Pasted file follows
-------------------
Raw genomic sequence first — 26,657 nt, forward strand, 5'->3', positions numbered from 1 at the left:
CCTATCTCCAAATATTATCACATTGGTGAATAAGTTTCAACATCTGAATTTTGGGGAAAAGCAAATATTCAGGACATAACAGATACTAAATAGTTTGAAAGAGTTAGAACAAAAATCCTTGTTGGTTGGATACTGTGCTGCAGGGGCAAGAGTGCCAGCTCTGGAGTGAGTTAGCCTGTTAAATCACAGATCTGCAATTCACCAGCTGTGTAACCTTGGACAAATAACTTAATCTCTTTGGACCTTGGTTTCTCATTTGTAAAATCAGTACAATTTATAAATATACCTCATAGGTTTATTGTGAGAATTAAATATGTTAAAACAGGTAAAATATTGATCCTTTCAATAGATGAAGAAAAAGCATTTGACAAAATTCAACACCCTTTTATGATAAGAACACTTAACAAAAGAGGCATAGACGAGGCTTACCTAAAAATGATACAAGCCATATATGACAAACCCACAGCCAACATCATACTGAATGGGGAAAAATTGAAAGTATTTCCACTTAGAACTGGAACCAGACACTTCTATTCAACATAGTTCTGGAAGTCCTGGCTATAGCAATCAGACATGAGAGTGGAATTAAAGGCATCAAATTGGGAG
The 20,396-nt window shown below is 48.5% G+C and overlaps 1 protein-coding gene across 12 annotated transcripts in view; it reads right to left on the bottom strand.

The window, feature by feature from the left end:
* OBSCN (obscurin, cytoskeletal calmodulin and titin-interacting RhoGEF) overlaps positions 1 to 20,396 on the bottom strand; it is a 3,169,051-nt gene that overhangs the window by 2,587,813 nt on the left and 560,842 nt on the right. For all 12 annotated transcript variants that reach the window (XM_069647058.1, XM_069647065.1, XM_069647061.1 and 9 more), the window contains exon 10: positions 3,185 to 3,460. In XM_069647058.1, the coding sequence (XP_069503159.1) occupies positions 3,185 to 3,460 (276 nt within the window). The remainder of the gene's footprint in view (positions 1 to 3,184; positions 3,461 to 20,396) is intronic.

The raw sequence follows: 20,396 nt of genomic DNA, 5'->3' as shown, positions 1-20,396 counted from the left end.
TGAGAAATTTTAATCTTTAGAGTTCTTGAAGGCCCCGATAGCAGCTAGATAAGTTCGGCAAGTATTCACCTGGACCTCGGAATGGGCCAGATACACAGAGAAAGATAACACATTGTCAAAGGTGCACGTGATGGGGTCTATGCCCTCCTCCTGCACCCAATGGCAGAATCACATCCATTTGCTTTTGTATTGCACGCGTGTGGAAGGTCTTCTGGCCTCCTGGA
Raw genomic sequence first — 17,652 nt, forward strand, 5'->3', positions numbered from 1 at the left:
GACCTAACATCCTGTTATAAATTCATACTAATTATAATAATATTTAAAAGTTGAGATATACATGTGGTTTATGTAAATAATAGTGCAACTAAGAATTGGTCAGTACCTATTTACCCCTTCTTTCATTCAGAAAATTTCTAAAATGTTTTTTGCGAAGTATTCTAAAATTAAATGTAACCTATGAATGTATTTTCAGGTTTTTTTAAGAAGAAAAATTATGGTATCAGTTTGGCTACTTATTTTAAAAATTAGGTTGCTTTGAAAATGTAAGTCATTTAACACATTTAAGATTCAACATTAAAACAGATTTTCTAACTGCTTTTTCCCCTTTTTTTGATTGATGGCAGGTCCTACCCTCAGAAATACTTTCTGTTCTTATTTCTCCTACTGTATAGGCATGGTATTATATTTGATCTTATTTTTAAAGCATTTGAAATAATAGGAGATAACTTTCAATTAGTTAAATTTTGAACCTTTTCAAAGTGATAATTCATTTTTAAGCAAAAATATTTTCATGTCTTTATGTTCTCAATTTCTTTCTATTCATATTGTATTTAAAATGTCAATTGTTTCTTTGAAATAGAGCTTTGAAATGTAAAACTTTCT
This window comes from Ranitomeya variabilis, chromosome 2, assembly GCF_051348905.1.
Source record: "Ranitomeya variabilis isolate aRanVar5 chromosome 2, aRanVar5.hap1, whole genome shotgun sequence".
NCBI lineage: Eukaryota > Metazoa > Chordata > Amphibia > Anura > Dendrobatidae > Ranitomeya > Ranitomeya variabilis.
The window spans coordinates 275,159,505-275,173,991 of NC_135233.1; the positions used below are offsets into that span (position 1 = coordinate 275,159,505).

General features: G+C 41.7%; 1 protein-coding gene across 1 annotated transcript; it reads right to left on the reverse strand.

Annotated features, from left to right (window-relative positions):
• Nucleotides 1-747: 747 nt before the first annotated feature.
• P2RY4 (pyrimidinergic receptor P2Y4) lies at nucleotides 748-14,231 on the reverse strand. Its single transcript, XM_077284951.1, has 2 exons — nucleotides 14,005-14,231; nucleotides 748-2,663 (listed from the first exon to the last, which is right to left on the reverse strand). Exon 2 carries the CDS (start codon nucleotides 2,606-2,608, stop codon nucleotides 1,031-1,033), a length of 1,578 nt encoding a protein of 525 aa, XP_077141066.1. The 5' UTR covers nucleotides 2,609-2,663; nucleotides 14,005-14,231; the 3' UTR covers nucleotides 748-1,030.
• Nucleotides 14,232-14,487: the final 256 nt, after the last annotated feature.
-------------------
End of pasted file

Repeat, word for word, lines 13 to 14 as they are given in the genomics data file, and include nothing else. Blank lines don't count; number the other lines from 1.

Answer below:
The window spans coordinates 275,159,505-275,173,991 of NC_135233.1; the positions used below are offsets into that span (position 1 = coordinate 275,159,505).

General features: G+C 41.7%; 1 protein-coding gene across 1 annotated transcript; it reads right to left on the reverse strand.